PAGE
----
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4. Under the bridge on March 12, 2013 3:44 PM writes...

A question for GSK shareholders: where has the $720M GONE?

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5. anon on March 12, 2013 4:05 PM writes...

#4: Obviously, into the pockets of the VCs; did you really need to ask?

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6. dearieme on March 12, 2013 4:49 PM writes...

"a chance to relocate to the Philadelphia area": on the whole I'd rather not be in Philadelphia.

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8. Hap on March 13, 2013 8:54 AM writes...

1 - why do you have to move people? In Philadelphia and NC, space is cheaper, but space probably isn't their primary expense - people are. If you think people will be more productive integrated into the company, then it makes sense, but that doesn't generally seem to be the case. Even if integrating small companies into GSK did improve productivity, you have to deal with the likely disruption in research (moving all the things, people having to sell homes and buy new ones, etc.) besides that from laying off some (presumably significant) fraction of their employees. If Sirtris were productive and useful, these would all be nonnegligible costs, and if they weren't, then GSK got pwned, but in neither case does moving Sirtris help GSK.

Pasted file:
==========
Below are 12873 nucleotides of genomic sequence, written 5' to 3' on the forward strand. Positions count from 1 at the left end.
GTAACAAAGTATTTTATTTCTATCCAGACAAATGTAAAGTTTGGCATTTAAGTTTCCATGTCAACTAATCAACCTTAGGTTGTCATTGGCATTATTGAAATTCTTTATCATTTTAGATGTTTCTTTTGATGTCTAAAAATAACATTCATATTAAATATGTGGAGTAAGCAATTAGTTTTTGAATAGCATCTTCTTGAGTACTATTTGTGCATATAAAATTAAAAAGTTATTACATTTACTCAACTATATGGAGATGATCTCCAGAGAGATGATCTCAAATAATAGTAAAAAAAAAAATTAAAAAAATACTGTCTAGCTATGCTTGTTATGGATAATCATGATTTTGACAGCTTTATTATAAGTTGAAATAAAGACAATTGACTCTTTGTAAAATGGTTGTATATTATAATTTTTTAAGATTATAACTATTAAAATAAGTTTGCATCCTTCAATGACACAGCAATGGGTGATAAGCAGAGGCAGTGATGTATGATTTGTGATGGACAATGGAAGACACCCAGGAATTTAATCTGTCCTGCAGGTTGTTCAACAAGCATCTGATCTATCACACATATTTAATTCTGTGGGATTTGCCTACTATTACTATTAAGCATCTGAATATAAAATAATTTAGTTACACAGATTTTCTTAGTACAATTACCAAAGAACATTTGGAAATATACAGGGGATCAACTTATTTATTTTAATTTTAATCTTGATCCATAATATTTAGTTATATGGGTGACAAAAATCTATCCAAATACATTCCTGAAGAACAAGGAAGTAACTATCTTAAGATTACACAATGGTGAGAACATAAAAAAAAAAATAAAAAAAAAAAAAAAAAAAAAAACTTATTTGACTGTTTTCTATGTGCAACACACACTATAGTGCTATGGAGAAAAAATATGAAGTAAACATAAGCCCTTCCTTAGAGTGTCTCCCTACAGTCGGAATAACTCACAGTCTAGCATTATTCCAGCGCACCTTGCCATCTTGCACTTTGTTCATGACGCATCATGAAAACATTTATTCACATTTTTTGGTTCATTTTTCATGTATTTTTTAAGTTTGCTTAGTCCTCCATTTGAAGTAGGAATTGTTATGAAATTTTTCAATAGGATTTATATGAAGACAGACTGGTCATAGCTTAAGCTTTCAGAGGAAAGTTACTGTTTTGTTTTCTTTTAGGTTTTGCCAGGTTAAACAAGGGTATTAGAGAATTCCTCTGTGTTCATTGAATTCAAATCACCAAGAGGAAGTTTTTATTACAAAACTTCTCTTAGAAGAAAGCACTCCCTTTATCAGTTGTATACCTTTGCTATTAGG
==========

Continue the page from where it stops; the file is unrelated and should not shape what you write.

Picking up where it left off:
Denominator management only works if you don't change the numerator.

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9. Fred on March 13, 2013 9:08 AM writes...

""a chance to relocate to the Philadelphia area": on the whole I'd rather not be in Philadelphia."

If GSK is anything like Pfizer 1) they won't even interview you if you are over 40 2) they'll close whatever site they move the cheap employees to a year or two later.

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10. exGlaxoid on March 13, 2013 9:37 AM writes...

Read the details:

"A spokesperson for GSK tells FierceBiotech that about 60 staffers currently work at the site in Cambridge, and a yet-to-be-determined number will be given a chance to relocate to the Philadelphia area."

They don't say ALL of the employees will be moved, only that SOME will be offered the chance to move.